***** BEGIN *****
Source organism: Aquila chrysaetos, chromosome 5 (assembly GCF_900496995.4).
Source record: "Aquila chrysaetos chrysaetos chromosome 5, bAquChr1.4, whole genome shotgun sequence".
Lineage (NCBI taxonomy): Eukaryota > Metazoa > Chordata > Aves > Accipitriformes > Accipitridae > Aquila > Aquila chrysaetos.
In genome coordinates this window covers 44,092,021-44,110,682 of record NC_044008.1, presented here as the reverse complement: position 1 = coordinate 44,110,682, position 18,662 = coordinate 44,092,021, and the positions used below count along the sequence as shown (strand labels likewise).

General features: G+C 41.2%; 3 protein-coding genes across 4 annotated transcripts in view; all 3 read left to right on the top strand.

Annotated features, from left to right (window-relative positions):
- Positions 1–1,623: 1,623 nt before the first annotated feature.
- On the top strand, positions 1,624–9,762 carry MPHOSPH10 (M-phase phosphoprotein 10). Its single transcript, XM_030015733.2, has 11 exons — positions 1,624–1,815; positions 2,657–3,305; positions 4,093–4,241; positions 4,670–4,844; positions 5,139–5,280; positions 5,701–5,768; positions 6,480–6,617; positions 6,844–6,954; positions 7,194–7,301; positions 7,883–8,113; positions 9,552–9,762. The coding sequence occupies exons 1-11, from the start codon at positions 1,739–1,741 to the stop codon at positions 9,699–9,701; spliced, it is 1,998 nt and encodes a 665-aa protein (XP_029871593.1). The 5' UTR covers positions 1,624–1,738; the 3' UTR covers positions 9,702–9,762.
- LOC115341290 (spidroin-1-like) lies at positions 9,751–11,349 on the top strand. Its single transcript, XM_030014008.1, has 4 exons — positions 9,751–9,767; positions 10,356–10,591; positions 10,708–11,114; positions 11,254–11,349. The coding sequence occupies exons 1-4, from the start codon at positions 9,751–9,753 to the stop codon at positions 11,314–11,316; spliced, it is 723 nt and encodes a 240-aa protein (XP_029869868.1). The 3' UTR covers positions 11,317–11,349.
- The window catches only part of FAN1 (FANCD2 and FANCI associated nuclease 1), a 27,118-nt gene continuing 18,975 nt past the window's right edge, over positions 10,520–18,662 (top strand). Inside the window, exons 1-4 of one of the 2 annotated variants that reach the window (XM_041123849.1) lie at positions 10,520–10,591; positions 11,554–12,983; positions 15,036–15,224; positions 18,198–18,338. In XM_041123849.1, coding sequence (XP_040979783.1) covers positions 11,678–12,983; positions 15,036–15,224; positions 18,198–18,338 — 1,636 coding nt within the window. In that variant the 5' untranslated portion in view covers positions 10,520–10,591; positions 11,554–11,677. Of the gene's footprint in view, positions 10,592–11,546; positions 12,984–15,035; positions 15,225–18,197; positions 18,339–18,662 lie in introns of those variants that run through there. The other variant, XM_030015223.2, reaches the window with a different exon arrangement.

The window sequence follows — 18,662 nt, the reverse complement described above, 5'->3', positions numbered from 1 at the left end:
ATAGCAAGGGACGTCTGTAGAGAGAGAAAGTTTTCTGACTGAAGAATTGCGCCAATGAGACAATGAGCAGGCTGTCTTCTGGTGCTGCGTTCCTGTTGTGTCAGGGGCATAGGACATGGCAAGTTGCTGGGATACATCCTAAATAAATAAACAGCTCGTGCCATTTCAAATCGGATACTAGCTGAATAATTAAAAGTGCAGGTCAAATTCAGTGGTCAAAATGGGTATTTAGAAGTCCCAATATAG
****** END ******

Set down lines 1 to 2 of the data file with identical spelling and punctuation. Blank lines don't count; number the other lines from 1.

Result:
Source organism: Aquila chrysaetos, chromosome 5 (assembly GCF_900496995.4).
Source record: "Aquila chrysaetos chrysaetos chromosome 5, bAquChr1.4, whole genome shotgun sequence".